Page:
Plan Your Visit to the Perot Museum of Nature and Science
The Perot Museum in Dallas is a natural history and science museum throttled into overdrive. With five floors and 11 exhibits jam-packed with hands-on activities and 3D animation, this mind-blowing destination is sure to keep you spellbound for hours.
If you can tear yourself away from the 35-foot Malawisaurus fossil glowering over the Main Lobby, head over to the 11,000-square-foot T. Boone Pickens Life Then and Now Hall to gape at rare fossils and virtual paleo-habitats. Or ogle the 2-foot-tall mineral in Lyda Hall—nicknamed "The Eyes of Africa"—and learn about its 10-year journey from the trunk of the excavator’s Mercedes to its current home.
With so much to choose from, plan your trip carefully to avoid spending a week exploring the museum! Of course, if you chose to spend a week there, you’d probably have the time of your life.
Exhibits at the Perot Museum
You name, they have it. It’s hard to choose which one to investigate first.
Moody Family Children’s Museum
If you’re visiting with younger tots (ages five and under), check out the Moody’s exhibit. Your kids will be able to climb a miniature Reunion Tower, trek through an indoor nature hike, and dig for replica fossils in the shaded outdoor dig area.
Lamar Hunt Family Sports Hall
Burn off some energy by turning a few cartwheels, throwing a fastball, or kicking a soccer ball, and then review your efforts—all of which will be captured on a high-speed camera. You can check out X-rays and MRIs of common sports injuries, and learn how a healthy diet and lifestyle can keep you in tip-top shape and prevent injuries.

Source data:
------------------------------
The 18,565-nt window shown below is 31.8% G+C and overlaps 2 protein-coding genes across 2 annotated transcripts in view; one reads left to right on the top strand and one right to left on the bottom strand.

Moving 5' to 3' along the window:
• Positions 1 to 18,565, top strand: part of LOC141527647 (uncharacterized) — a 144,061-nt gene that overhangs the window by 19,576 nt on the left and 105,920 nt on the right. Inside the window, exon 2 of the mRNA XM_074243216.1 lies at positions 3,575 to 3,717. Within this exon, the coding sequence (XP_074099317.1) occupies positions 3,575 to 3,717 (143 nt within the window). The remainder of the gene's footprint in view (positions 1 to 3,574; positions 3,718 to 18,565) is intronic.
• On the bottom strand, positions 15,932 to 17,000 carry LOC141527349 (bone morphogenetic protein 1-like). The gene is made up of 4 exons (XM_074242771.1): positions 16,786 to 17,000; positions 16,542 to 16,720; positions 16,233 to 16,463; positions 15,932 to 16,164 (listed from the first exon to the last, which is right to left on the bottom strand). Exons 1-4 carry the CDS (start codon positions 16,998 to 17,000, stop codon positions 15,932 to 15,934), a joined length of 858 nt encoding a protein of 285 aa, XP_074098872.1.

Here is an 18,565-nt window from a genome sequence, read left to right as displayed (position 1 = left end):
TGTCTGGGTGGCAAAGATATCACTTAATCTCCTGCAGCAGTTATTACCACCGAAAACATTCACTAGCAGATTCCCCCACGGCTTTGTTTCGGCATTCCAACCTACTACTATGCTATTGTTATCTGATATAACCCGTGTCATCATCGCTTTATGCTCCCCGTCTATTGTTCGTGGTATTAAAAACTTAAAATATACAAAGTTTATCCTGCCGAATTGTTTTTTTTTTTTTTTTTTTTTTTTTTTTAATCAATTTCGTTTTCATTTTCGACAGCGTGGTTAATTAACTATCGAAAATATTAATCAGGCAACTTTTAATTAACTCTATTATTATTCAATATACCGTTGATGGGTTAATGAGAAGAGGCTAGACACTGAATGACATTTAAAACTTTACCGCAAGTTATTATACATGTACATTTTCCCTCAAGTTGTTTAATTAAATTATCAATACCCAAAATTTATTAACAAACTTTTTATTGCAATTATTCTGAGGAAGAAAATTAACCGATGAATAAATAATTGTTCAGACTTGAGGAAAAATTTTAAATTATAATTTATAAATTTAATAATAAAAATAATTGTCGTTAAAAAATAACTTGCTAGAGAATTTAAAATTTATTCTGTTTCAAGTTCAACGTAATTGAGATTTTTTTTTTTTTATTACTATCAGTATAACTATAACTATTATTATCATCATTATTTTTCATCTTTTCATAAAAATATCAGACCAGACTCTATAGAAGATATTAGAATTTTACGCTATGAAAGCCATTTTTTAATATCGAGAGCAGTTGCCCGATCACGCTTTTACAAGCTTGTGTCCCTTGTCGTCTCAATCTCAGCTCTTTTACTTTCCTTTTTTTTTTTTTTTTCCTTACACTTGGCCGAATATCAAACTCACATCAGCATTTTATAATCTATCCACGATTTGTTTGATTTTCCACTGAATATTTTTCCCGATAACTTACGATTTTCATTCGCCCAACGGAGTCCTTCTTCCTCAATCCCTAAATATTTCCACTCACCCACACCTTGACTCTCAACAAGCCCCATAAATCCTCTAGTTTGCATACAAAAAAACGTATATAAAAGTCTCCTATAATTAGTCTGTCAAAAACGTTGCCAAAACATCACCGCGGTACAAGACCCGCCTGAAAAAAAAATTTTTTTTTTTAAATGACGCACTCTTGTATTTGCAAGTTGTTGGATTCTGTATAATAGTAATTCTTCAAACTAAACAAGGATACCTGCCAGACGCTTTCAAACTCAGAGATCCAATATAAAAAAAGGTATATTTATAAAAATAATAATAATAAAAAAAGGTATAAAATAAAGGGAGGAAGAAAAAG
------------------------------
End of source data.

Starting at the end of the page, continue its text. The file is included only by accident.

Discovering Life Hall
You could spend all day in this 3,400-square-foot wonderland. Create your own virtual baby dragon (no feeding required!) and learn how environmental stressors like pollution and climate change can lead to adaptation or extinction. Don’t forget to carve out a few minutes to read about the theories of the origin of life in the interactive digital book.
Being Human Hall
Learn what it means to be a human being through interactive exhibits like the one that illustrates how your brain captures memories, or how we compare to other species on Earth. You can even use brain waves to launch a ping-pong ball!
Lyda Hill Gems and Minerals Hall
Budding geologists take note: you’ll want to spend all day in this immersive exhibit. Check out how certain minerals change color under UV light and learn how beautiful crystals form over thousands of years.
Texas Instruments Engineering and Innovation Hall
Engineers are the people who transform dreams into reality. From iPads to air-conditioning, every invention you take for granted today was made possible thanks to engineers. Here, you can make your own sound effects or build a model skyscraper strong enough to withstand an earthquake. With engineering, there are no limits.
The Rees-Jones Foundation Dynamic Earth Hall
Have you ever wanted to walk through a tornado or feel the ground shake beneath your feet during an earthquake? This is your chance to experience both of those natural disruptions and more, all in a safe environment.
Tom Hunt Energy Hall
You’ll get up close and personal with the entire process of excavating resources from the earth and using them to power our electrical grids and cars. Virtually explore thousands of miles of pipelines hidden unseen below the earth’s surface, or operate the valves of a giant wellhead. It’s all at your fingertips in the Tom Hunt Energy Hall.